8 Tips For Networking In the Real World

Everyone knows the benefits of networking, but knowing something and doing it aren’t always the same thing.  I’ve had to drag colleagues, friends and my husband to networking events and I’ve been dragged to a few myself. The time before the event is generally the worst part.  That’s the period when you come up with a bunch of terrific excuses for not going. The anticipation of doing something that may not feel natural can take on huge proportions. You can reduce some of that stress by setting a few simple goals for yourself.  Decide that you will meet two or three new people. You can promise to hand out at least one business card. Once you get going you’ll probably find it’s not as hard as you thought.  Keep in mind that there is a good possibility that the other people at the event are either anticipating meeting someone new or as anxious about the process as you are.

The following tips are intended to help you ease your way into working a room and having good conversations. Remember, this is not all about you and don’t forget your business cards.

1)      Find the loners.

So you show up at an event alone and you’ve promised yourself you’re going to work the room…where to start? Look for someone who’s also on their own. Chances are they want someone to talk to as well.  It’s way easier to chat with someone on their own than trying to elbow your way into a group deep in discussion.

 2)      Talk to the big shots.

Talk to the big wigs in the room. No, I’m not suggesting you’re a snob, but powerful or popular people are used to people wanting to talk them and many know how to make that small talk that opens up larger conversations.  Chances are, most people will be too intimidated to approach them. If there is a guest speaker, talk to them before they speak or speak to the host or moderator.  Afterwards, they will most likely be swamped.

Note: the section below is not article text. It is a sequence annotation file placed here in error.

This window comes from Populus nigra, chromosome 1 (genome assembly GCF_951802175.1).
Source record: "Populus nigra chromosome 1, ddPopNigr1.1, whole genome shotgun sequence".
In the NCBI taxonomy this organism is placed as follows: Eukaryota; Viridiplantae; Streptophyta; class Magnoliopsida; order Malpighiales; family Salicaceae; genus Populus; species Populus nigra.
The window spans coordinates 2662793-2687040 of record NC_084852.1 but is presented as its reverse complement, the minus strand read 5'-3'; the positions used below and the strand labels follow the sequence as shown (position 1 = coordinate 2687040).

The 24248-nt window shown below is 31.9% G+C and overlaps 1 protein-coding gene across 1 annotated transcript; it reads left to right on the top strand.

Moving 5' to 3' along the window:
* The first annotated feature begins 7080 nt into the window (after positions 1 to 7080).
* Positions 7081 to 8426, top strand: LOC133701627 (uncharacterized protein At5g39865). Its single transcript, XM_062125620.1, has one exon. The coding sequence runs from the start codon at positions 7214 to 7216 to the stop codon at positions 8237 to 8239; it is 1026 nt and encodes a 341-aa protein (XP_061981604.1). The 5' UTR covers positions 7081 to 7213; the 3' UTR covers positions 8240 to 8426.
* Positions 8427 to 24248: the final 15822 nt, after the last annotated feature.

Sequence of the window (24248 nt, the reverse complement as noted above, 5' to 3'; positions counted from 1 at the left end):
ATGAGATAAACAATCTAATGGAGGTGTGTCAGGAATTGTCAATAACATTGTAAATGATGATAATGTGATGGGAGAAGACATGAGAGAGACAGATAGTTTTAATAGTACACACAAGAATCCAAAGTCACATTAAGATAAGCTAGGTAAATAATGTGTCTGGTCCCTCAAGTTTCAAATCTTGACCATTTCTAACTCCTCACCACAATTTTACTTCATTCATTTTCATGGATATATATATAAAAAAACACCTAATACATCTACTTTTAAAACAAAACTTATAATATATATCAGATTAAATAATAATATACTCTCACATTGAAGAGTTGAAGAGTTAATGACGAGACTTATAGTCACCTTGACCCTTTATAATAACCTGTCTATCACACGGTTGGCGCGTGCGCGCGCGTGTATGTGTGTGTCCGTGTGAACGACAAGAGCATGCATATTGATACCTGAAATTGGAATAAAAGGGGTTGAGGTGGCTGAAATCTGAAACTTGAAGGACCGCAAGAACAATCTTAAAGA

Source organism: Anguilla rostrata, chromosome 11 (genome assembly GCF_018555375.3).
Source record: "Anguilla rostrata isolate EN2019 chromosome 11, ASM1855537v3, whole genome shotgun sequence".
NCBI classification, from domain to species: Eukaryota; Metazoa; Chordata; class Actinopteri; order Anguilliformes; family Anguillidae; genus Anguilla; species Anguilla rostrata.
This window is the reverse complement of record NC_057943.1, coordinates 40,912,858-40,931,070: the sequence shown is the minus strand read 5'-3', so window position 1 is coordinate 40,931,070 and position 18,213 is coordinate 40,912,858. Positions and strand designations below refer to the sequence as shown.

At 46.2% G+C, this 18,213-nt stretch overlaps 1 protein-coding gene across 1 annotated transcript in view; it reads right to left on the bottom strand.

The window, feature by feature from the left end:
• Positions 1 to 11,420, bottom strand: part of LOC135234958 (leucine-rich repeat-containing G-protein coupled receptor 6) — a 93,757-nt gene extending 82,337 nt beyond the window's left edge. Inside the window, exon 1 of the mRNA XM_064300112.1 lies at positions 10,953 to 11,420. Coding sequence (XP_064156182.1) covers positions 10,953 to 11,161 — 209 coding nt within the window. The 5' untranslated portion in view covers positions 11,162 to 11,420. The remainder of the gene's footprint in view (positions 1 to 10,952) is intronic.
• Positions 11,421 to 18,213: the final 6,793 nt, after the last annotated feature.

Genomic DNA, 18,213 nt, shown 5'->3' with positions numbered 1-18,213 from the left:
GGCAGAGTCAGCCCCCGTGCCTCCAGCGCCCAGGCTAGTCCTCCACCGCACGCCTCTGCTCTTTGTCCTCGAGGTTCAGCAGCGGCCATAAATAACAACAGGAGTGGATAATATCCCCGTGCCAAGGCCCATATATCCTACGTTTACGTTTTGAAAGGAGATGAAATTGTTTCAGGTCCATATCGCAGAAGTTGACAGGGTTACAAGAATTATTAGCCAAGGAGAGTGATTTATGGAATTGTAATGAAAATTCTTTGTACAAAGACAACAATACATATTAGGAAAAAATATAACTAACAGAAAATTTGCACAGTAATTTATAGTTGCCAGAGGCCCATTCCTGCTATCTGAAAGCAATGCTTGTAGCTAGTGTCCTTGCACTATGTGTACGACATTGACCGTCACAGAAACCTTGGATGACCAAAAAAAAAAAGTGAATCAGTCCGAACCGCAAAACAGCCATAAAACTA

3)      Ask a simple question to get started.

Starting a conversation is as easy as asking a simple question or paying a compliment.  The idea here is not to demonstrate the depths of your knowledge.  This is also not an elevator pitch where you have a timer on engagement. This is simply about getting a conversation going and not freaking yourself out in the process. Consider the following:

  • “What brings you to this event?”
  • “Have you attended one of these events before?”
  • “What are you looking forward to?”
  • “Have you tried the meatballs?”
  • “That’s a beautiful tie.”
  • “What a lovely dress.”
  • “It’s hot in here isn’t it?”

4)      Ask about what they do.

Once you are warmed up, now’s the time to ask intelligent questions so you can get a good conversation started, but don’t be shy about starting with the basics. What do they do? What projects are they working on? What do they like about what they do? Let them know you are really interested in what they are saying. In order to ask intelligent questions specific to them, you actually have to be paying attention.

5)       Ask about them.

Take the time required to learn a little about the person.  What are their hobbies?  Who are their family members? Do they have kids? Get to know the human being you are speaking to not just their name and job.

6)       Do be quiet and stop talking.